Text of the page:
The state is eyeing a major expansion of testing in K-12 schools as a way to reduce the number of students who must miss class to quarantine because of a possible COVID-19 exposure.
One of the programs, dubbed "test to stay," would provide a new option for unvaccinated students who had close contact with a person with COVID-19. Instead of quarantining for up to 14 days, these students would be offered rapid tests each day before entering school, until seven days after their last known exposure.
A similar program is in use in Massachusetts, Education Secretary Dan French said at the governor's weekly COVID-19 press briefing.
The state is still working out the logistics, French said, but he hopes to roll it out within the next several weeks. The Vermont Chapter of the American Academy of Pediatrics said Tuesday that its members were collaborating with state officials on the program's design.
School testing clinics are also in the works, as is a pilot take-home COVID-19 test program.
The state already funds weekly surveillance testing for schools, though many have not yet started their regimens, as they are overwhelmed by contact tracing work caused by the high prevalence of the Delta variant. Officials pitched the testing campaign as a preventative step that would lower the burden of contact tracing by avoiding school transmission. Last week, they urged schools with high vaccination rates to cease their contact tracing efforts.
The "test to stay" program is "going to be challenging to implement," French said, "but I think this is going to be the solution that really enables a lot more students to stay in the classroom, so we have to try to do the best we can."
Last week nearly 150 people were in K-12 schools during their so-called infectious period that begins 48 hours before they tested positive, according to the Vermont Health Department. Many more are asked to quarantine each week due to close contact with a positive case.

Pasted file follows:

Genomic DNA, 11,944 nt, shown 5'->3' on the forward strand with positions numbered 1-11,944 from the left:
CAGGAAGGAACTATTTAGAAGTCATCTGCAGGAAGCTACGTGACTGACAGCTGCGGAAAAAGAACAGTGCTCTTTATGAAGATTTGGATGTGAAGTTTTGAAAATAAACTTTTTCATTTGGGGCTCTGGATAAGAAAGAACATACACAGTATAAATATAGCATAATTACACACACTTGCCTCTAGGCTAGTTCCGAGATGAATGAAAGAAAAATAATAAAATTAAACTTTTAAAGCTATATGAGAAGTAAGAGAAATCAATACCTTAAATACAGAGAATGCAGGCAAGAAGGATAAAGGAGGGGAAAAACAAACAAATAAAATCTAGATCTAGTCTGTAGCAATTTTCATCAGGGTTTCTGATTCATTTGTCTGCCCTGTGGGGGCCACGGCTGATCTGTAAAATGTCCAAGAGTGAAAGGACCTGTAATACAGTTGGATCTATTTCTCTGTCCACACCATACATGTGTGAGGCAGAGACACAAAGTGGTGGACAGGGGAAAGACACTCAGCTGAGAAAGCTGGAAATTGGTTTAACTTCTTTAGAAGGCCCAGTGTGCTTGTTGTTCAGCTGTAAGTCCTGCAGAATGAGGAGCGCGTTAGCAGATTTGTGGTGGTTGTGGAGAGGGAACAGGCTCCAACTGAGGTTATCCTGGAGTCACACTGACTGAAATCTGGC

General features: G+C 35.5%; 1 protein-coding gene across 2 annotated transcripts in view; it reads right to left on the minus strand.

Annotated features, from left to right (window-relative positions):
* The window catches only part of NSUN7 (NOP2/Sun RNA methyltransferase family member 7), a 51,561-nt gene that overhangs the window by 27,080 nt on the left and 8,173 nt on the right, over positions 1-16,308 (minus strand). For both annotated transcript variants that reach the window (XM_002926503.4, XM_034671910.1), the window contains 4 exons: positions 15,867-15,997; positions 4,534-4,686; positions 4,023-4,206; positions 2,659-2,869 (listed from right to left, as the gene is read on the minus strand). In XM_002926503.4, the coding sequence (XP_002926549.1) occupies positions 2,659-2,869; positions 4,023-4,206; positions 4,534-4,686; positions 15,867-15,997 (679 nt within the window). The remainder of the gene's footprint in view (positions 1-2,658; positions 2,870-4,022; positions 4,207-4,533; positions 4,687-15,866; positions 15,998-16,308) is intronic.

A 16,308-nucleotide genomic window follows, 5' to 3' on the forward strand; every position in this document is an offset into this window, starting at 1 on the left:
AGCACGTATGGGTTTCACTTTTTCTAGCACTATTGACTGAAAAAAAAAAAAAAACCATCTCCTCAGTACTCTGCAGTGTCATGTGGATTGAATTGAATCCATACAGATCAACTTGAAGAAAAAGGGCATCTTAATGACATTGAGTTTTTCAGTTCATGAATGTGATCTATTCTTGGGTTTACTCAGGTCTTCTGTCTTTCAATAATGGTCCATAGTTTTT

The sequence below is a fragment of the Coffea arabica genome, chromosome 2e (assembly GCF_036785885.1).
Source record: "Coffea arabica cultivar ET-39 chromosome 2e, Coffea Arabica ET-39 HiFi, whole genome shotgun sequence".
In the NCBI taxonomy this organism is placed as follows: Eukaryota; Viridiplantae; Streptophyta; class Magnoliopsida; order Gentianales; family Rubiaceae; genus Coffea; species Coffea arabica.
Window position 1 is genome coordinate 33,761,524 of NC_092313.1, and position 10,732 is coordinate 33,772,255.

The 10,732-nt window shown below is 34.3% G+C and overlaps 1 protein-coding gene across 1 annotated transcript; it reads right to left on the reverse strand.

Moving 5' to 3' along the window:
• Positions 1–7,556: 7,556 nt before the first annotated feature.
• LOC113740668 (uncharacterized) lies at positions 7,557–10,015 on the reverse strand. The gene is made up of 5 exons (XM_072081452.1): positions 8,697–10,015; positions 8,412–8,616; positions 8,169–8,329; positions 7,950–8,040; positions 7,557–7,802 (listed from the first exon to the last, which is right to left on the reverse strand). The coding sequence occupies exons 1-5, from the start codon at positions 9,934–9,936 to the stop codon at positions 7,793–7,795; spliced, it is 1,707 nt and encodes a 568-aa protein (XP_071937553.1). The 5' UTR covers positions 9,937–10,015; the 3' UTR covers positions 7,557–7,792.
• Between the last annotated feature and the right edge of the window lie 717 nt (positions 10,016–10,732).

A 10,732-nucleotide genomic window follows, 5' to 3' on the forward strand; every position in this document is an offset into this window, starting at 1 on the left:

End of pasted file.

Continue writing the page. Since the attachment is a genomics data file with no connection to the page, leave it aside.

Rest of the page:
"This is valuable classroom time that's lost," Gov. Phil Scott said.
Booster shots begin
Slightly more than 2,000 eligible Vermonters have signed up for COVID-19 booster shots since the state opened registration to people 75 and older, Human Services Secretary Mike Smith said.
Booster shots are only available for people who had the Pfizer vaccine more than six months ago; boosters for those who had Moderna or Johnson & Johnson shots have not yet been authorized by the U.S. Food and Drug Administration.
Those age 70 to 74 may begin scheduling appointments on Wednesday. Registration expands on Friday, October 1, to include people 65 and up, as well as those with high-risk health conditions, those who work in environments with elevated risk of COVID transmission, and those who live in congregate settings.
The state is taking a broad approach to the frontline worker category. Smith said people who work indoors where they are exposed to the public or fellow workers would be eligible October 1 if they had the Pfizer vaccine more than six months ago.
There are more than 70 vaccine clinics operating around the state that can administer first, second and booster doses, Smith said.
Case rates remain steady but elevated
Vermont recorded 1,448 cases last week — slightly fewer than the previous week and in line with regional trends, according to the Vermont Department of Financial Regulation.
But case rates remain elevated across the state, and especially in the Northeast Kingdom, which saw its rate more than double during September. Orleans County has the highest rate of any Vermont county, with nearly all new cases tied to community spread.
The 14-day average for new case rates among unvaccinated residents is more than four times as high as that for vaccinated residents. The hospitalization rate is three times higher for unvaccinated cases than vaccinated ones.
There are active outbreaks at 11 long-term care facilities totaling 177 infections, according to the Health Department. While the rate of death in long-term care facilities has decreased significantly due to the COVID-19 vaccine, residents remain among the most vulnerable to the Delta variant, Health Commissioner Mark Levine said. They accounted for at least 30 percent of Vermont COVID-19 deaths between July 1 and September 8, he said.
Thirty-three people have died from COVID-19 in Vermont so far this month, making September the deadliest month of the pandemic since January, and nearly as deadly as the first wave in spring 2020, which killed 42 Vermonters over a four-month period.